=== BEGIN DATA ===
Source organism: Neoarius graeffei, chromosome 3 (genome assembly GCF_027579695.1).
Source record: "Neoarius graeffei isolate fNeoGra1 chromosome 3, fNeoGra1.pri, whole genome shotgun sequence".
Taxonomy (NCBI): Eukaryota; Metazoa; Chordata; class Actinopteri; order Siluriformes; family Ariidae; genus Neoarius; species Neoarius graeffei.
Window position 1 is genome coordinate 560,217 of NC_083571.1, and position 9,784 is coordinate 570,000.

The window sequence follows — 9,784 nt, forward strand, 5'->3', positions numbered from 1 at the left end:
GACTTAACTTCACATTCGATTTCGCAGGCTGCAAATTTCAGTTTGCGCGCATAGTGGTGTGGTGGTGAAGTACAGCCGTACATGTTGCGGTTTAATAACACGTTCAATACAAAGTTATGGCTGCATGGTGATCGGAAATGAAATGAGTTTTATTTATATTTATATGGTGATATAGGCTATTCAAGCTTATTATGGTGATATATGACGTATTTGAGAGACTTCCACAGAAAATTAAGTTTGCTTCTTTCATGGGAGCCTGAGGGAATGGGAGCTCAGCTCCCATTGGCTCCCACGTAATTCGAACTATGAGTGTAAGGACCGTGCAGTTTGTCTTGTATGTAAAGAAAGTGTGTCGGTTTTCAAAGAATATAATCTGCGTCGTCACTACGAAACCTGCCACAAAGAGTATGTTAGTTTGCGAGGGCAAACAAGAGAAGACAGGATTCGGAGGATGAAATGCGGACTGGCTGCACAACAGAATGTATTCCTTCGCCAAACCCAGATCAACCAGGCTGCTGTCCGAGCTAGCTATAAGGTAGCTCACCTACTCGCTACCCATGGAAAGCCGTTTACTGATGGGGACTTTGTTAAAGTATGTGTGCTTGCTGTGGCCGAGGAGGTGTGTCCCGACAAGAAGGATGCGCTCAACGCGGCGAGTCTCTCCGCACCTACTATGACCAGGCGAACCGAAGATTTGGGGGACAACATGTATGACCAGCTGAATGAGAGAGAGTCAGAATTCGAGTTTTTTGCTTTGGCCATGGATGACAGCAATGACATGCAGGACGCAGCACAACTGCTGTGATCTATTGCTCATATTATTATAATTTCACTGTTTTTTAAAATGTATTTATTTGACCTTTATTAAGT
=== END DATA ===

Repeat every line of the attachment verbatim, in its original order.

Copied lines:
Source organism: Neoarius graeffei, chromosome 3 (genome assembly GCF_027579695.1).
Source record: "Neoarius graeffei isolate fNeoGra1 chromosome 3, fNeoGra1.pri, whole genome shotgun sequence".
Taxonomy (NCBI): Eukaryota; Metazoa; Chordata; class Actinopteri; order Siluriformes; family Ariidae; genus Neoarius; species Neoarius graeffei.
Window position 1 is genome coordinate 560,217 of NC_083571.1, and position 9,784 is coordinate 570,000.

The window sequence follows — 9,784 nt, forward strand, 5'->3', positions numbered from 1 at the left end:
GACTTAACTTCACATTCGATTTCGCAGGCTGCAAATTTCAGTTTGCGCGCATAGTGGTGTGGTGGTGAAGTACAGCCGTACATGTTGCGGTTTAATAACACGTTCAATACAAAGTTATGGCTGCATGGTGATCGGAAATGAAATGAGTTTTATTTATATTTATATGGTGATATAGGCTATTCAAGCTTATTATGGTGATATATGACGTATTTGAGAGACTTCCACAGAAAATTAAGTTTGCTTCTTTCATGGGAGCCTGAGGGAATGGGAGCTCAGCTCCCATTGGCTCCCACGTAATTCGAACTATGAGTGTAAGGACCGTGCAGTTTGTCTTGTATGTAAAGAAAGTGTGTCGGTTTTCAAAGAATATAATCTGCGTCGTCACTACGAAACCTGCCACAAAGAGTATGTTAGTTTGCGAGGGCAAACAAGAGAAGACAGGATTCGGAGGATGAAATGCGGACTGGCTGCACAACAGAATGTATTCCTTCGCCAAACCCAGATCAACCAGGCTGCTGTCCGAGCTAGCTATAAGGTAGCTCACCTACTCGCTACCCATGGAAAGCCGTTTACTGATGGGGACTTTGTTAAAGTATGTGTGCTTGCTGTGGCCGAGGAGGTGTGTCCCGACAAGAAGGATGCGCTCAACGCGGCGAGTCTCTCCGCACCTACTATGACCAGGCGAACCGAAGATTTGGGGGACAACATGTATGACCAGCTGAATGAGAGAGAGTCAGAATTCGAGTTTTTTGCTTTGGCCATGGATGACAGCAATGACATGCAGGACGCAGCACAACTGCTGTGATCTATTGCTCATATTATTATAATTTCACTGTTTTTTAAAATGTATTTATTTGACCTTTATTAAGT